The memorial service is this Friday. I hope the weather is nice. It's taking place in the New Forest and apparently we're having a hog roast afterwards, since that was his favourite meal.
I went to see the Manet exhibition at the Royal Academy with my dad today (nearly forgot my wallet, good thing I remembered before reaching the bus stop!). My coach was early and Dad managed to catch an earlier train than planned, so after dropping off my bags at the left luggage facility at Victoria, we went to the V&A. After looking at the medieval and Renaissance religious exhibition, I spotted a pagoda and dragged Dad into the China room. From there, we went into the Japan room and oh. my. God. The furniture they have in that section is gorgeous. Dad and I kept gasping and gushing over each exhibit, especially the Mazarin Chest. Pictures do not do these pieces justice. Even in the dimmed light of the exhibition room, the lacquer and inlaid mother of pearl made them shimmer and glimmer as if they were magical.
After finally tearing ourselves away from the Japan room, we went upstairs to see some wood carving by a sculptor Dad had recently discovered (Grinling Gibbons, what a fabulous name). This was on the 6th floor (that would be the 7th floor for my American & Canadian readers). Neither of us had ever been up there before, mainly because the V&A is so huge and the exhibits always tend to be on the ground floor. We took the lift to the 6th floor and emerged into the biggest collection of ceramics either of us had ever seen. It was more like a warehouse than a museum, with glass cases full of pottery and figurines reaching up to the ceiling. Unlike the rest of the museum, which is low lit in order to a) keep exhibits in their best condition or b) have a dramatic effect, these rooms were flooded with light: natural light poured in from the ceiling since we were practically on the roof and was augmented by the lights in the corners of the rooms. Both Dad and I were immediately cheered and amazed by this massive collection, and we hadn't even come to see this collection. Grinling Gibbons was in the furniture collection, beyond the ceramics. The furniture collection was amazing in itself (though it suffered from comparison with the Japanese pieces we'd seen downstairs), with all kinds of furniture of different periods jumbled together as if this really were a warehouse. Dad had some nostalgic moments with the 50s cupboards and 60s chairs. There was even a 'chair bench', which was a bench that had different chair backs constructed on it so you could sit against the different seats and look at them from a new perspective. If you are in the V&A soon, please go up to the 6th floor and take a look at this collection and the ceramics (which have to be seen to be believed).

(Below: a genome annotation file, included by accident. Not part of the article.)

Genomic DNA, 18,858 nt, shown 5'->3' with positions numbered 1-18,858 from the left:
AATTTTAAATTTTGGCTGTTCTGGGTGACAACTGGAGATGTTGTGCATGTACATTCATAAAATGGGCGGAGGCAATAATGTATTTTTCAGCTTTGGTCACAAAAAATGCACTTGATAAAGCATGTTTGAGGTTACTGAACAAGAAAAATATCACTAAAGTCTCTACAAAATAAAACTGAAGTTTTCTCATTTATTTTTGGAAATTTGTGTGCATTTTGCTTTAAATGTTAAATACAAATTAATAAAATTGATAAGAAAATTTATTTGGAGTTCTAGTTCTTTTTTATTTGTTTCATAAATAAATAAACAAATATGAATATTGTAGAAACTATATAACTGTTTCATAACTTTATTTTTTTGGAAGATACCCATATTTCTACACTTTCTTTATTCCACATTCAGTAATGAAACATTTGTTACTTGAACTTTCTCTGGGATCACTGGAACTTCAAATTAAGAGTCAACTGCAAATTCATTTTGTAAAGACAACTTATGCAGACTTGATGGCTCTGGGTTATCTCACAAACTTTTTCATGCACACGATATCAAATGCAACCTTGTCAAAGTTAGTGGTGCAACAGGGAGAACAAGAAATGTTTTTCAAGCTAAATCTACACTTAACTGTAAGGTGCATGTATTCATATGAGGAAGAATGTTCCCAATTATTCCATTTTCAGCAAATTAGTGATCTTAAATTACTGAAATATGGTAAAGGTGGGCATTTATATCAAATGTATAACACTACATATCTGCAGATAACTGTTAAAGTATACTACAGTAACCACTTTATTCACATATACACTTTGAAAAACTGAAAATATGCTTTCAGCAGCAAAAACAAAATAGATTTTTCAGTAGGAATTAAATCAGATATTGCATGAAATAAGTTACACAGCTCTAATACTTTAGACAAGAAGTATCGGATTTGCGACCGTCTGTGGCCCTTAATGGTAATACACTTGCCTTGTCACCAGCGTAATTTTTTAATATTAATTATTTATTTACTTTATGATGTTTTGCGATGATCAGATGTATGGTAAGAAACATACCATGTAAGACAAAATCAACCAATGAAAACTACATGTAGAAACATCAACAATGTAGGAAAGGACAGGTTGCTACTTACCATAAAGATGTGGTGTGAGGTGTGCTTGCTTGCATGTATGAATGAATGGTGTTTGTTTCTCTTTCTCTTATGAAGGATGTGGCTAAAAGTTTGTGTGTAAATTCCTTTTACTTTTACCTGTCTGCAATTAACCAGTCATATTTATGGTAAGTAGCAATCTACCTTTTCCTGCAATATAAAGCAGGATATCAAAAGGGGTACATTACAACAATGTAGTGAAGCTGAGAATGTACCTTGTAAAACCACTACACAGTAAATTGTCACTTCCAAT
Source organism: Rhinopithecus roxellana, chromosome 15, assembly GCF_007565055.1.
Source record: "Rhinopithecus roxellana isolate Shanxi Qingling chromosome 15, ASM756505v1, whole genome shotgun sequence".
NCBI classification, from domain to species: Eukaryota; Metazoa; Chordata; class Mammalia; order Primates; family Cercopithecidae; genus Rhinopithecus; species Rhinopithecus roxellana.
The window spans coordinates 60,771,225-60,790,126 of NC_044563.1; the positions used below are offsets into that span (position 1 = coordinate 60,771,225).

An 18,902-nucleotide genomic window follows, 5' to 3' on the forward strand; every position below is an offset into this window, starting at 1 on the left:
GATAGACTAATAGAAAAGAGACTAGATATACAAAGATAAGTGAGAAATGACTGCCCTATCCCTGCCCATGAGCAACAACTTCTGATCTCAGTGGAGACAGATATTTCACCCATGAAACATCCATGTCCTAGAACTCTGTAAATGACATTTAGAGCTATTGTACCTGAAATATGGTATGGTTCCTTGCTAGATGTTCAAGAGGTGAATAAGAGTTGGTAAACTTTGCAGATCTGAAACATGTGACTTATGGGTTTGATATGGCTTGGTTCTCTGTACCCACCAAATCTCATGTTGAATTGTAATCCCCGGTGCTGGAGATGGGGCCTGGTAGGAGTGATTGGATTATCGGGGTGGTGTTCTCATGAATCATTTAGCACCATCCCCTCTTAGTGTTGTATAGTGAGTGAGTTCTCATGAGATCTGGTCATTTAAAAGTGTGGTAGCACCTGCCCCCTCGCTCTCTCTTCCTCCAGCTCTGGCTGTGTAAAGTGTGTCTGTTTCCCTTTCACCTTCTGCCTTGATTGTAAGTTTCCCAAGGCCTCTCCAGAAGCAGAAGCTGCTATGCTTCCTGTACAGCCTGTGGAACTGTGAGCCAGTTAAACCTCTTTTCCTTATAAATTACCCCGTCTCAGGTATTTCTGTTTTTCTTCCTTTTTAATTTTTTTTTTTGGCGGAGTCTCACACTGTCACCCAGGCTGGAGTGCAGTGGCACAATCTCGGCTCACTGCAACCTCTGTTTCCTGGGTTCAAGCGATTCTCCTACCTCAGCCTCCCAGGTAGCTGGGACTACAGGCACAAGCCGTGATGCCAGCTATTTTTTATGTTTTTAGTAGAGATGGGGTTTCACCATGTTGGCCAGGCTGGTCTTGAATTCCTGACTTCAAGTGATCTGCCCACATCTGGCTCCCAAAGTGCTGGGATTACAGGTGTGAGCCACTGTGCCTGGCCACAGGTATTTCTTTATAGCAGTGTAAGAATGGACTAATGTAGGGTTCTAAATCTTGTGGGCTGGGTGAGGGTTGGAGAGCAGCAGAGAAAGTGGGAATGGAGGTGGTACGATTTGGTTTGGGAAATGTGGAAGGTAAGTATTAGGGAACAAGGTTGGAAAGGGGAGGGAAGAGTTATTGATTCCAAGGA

Dad and I then had lunch in Pierinos, where he ordered a 'light' salad and I had spaghetti pomodoro. Dad's salad turned out to be huge, but he still remembers the massive calzone he once had there, so I don't know what he expected!
After lunch, we had to catch the tube to Green Park; Dad made me jog to the Royal Academy, so I was boiling by the time we arrived, even though I'd told him they wouldn't stop us entering if we were a little late. Dad really enjoyed himself and the exhibition notes were very good at pointing out how Manet challenged the concepts of the time by blurring the line between portraits and 'street scenes', 'group scenes' and various other genres of painting that had previously been quite separate. It was great to see masterpieces like Dejeuner sur l'herbe in person, but the low lighting and the heat did make me a little sleepy.
Then we went back to Victoria, had a drink, collected my luggage, and got the train back to Ashford where Dad had left his car.
AND THEN DOCTOR WHO BUT I CAN'T TALK ABOUT THAT YET BECAUSE I'M TOO EXCITED.